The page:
On The Wall Gallery is a fine art and craft gallery dedicated to showcasing
local artist and craftsmen. We showcase a stable of 15 local artist, of varying
styles and mediums, many of whom have shown their work internationally to
high acclaim. Our craft and jewellery are hand made and unique and our
mission is to always dedicate our space to well designed and executed
artwork that resonates the lifestyle and colours of the Caribbean. We are able
to arrange commissions and ship internationally.
Vanita Gopwani Commissiong
by Eva Marshall
Arguably one of the most prolific and certainly one of the most vivacious artists in Barbados to date is Vanita Gopwani Comissiong.
As a child her most precious posessions consisted of all types of paper, coloured pencils and felt pens, but at school she was not encouraged to pursue in the direction of art so Vanita embraced the academic and went on to study accounting. However she couldn't quite get the art bug out from under her skin and finally returned to painting in the early '90s by joining the Newcomers art group organised by Indrani Whittingham. In 1991, her first year exhibiting at the National Independence Festival of Creative Arts (NIFCA), Vanita was awarded 2 gold, a silver and a bronze medal. Vanita is very much a straight shooter, when asked her why she left accounting entirely and didn't keep it as a fall back she said without hesitation, "I hated it". In this same definitive mind-set she set off to become a mainstay in the local art industry.
In 1994 Vanita began an Associate of Arts degree at The Barbados Community College which she completed in 1996 whereupon she became the curator of the Kirby Gallery until 1999. Meanwhile, she continued to create her own work, much inspired by Haitian painters, in particular Claude Daumberville and exhibited her work alongside fellow Barbadian artists David Alleyne and Ann Dodson in 1998 and 1999 respectively. In 1999, after leaving The Kirby Gallery to focus purely on producing work, her images began to be picked up for commercial use and her paintings were featured on the cover of the Ins and Outs of Barbados Magazine as well as the Australian Caribbean Destination Magazine and the Clico calendar. In 2001 Vanita, along with Paola Baldi went to Paris to exhibit in the Salon Des Independents and was featured for a short time in London at Gallery on the Green.
It seems as though 2001 was an astounding year for Vanita as she opened her first gallery at a west coast restaurant. The restaurateurs wanted art for their walls and between them and Vanita they decided to use the wall-space as a gallery, hence the name, "On The Wall". Vanita created the gallery as a compilation of her own work as well as various other local artists. The gallery's success was profound and in 2004 Vanita acted on an opportunity to open a stand alone art and craft gallery at the Earthworks Complex in St. Thomas and in 2006 at the newly relocated Champers Restaurant on the South Coast in Barbados.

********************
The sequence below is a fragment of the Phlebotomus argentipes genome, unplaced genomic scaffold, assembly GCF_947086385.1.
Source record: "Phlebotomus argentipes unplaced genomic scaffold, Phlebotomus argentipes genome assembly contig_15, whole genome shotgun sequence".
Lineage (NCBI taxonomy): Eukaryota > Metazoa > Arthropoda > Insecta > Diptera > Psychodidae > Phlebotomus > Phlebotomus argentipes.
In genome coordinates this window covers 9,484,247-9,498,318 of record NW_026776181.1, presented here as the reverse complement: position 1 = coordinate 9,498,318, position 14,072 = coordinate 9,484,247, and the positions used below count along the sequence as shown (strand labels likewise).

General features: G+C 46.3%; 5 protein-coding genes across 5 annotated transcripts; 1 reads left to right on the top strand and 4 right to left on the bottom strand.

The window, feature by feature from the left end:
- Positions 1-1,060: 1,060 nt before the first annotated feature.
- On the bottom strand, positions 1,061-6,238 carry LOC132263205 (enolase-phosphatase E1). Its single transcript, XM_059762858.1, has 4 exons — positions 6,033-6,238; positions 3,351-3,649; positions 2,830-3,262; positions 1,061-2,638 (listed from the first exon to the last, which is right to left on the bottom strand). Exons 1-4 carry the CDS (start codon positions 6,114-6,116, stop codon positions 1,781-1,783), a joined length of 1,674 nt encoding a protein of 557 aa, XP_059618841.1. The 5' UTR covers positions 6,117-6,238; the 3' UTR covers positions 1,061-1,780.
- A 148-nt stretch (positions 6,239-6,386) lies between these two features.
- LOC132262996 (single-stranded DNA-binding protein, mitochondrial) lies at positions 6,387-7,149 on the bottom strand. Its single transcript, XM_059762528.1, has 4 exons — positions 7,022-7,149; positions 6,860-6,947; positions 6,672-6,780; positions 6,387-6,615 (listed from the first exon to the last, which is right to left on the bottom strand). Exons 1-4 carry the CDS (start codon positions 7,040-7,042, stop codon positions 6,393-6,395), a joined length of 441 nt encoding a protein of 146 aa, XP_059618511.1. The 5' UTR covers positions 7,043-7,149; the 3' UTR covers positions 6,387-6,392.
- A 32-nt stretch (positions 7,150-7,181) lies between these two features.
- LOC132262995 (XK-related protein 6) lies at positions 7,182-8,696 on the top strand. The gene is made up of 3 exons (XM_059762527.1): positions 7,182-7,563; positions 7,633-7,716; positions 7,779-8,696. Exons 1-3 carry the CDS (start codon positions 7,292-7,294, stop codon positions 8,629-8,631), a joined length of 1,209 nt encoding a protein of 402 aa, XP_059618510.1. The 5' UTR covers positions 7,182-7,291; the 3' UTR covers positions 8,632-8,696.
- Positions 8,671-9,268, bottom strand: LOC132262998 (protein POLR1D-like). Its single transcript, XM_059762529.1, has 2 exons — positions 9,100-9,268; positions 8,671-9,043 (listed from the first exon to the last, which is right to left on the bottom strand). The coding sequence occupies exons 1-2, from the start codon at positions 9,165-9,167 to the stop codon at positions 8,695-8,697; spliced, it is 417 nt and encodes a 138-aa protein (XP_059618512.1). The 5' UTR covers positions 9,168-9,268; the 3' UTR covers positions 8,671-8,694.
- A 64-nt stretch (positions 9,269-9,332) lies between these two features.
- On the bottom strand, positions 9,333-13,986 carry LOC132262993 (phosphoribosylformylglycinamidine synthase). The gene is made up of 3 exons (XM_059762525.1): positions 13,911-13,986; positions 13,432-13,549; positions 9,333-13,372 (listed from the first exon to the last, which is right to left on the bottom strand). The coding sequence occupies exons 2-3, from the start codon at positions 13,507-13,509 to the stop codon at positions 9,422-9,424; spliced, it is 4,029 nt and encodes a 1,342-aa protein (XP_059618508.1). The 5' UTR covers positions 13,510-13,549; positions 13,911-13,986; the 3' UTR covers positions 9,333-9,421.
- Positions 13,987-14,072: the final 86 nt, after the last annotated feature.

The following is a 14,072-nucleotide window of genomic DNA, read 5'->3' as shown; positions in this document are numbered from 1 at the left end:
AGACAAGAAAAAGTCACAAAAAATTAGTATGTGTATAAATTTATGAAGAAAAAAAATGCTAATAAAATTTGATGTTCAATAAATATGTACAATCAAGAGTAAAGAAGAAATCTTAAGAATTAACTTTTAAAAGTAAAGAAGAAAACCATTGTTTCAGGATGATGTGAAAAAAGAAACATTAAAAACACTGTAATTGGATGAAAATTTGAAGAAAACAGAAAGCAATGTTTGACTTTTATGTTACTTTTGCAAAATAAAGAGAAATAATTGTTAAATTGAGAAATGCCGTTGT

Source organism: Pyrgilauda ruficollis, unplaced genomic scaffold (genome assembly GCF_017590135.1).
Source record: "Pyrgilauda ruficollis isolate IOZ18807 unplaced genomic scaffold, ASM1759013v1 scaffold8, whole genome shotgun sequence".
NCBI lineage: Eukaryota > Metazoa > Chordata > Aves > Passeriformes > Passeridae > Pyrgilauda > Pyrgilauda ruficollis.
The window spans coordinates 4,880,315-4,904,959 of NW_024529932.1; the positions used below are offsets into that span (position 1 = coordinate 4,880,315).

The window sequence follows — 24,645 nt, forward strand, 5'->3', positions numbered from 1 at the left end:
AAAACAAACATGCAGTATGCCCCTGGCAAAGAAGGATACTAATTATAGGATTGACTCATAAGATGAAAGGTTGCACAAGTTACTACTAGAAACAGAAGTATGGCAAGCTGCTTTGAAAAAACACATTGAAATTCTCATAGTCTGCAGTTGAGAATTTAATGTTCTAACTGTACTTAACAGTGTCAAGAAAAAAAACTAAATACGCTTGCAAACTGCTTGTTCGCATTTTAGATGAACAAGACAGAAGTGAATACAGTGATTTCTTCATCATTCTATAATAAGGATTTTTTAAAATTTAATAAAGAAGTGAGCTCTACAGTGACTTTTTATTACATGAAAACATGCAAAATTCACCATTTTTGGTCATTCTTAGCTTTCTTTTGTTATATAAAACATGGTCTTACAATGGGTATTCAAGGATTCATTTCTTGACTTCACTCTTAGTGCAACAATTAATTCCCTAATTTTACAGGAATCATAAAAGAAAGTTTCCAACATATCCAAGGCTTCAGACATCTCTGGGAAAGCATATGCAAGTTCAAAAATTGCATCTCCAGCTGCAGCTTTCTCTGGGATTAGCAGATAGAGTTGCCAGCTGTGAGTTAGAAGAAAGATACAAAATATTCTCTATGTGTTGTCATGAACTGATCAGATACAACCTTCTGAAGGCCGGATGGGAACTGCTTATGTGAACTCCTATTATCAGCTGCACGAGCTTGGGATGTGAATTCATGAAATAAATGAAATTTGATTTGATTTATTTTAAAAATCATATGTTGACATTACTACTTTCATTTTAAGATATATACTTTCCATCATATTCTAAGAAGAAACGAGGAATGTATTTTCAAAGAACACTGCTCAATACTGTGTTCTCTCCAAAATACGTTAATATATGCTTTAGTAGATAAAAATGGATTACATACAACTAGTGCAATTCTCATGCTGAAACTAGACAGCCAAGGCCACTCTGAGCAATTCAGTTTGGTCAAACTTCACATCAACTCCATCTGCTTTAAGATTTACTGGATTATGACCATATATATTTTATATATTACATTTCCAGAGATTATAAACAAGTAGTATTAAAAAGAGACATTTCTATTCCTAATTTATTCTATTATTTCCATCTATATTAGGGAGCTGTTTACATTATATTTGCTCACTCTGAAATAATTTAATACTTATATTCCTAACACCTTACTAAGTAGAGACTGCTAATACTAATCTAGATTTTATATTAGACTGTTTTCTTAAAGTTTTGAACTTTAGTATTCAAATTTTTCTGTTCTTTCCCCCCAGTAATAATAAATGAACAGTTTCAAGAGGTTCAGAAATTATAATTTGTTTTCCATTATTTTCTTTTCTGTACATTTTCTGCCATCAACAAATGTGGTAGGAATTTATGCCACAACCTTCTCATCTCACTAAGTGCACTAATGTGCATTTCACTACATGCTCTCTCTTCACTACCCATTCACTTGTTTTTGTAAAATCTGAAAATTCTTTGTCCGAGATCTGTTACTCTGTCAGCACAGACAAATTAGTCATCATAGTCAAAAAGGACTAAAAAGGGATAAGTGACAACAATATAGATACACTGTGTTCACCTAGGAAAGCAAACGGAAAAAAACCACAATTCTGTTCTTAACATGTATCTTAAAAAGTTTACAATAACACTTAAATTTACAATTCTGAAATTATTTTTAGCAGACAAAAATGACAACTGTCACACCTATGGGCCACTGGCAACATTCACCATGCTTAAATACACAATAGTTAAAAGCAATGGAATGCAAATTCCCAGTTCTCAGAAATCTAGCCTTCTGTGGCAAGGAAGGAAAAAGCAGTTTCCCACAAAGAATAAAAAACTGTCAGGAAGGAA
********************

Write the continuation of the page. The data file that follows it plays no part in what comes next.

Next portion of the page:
Vanita takes her painting and her galleries very seriously and feels that the artists she features ought to feel the same way. In regards to this she only features art by long-standing, well-established, full-time local artists, not hobby artists who will produce work one week and not the next. Vanita tries very hard to feature local artist, as she feels there are enough other galleries featuring regional and international art and that our local artists deserve the limelight. There are however exceptions, and will probably always be, as in the case of the very talented Trinidadian artist, the late Boscoe Holder whose work are now collector items, and the very talented Martin Superville who has seemingly continued in this genre. When you go into one of her galleries you know that what you'll see is quality work by highly-respected artists.
Pertaining to her own paintings, Vanita is a very passionate artist who believes in the intrinsic power of a canvas. Although she starts by applying multiple layers of saturated primary colours she says the images "just turn up, I never know what's going to be there. When I paint, I just zone out and I think the world could go by and I wouldn't even know. It's meditative." Vanita's inspiration comes from selling her work quickly, "being extremely prolific I never fall in love with my own work and am happy to sell it quickly just so I can start another" it's important to her that each piece go to a good home and she believes that each painting has a specific owner, "there's a painting for everybody, when you do a painting it already knows who the owner is and it just finds the right person". In the essence of the magical quality associated with Caribbean women for so long Vanita reports on many a case where she'll go into her meditative state and create a painting and upon completion a client will call and ask if she has anything that's exactly what she's just finished working on. Perhaps it's that Vanita has such a wide repeat-client base that she's become somewhat psychic in regards to their artistic needs, maybe the world is just a magical place.
Her paintings are a visual feast of colour and depict local cultural scenes, from women in the cane fields, market scenes, stilt-walkers, portraiture and so on. Vanita has been criticized for her depiction of women as labourers but somewhat of a feminist herself she says, "I try to empower my ladies with strength, solidity and vigor. Women have in this island been the backbone of the economy and although I am accused of painting them as manual workers I do so mainly to show their resilience, faith and dignity."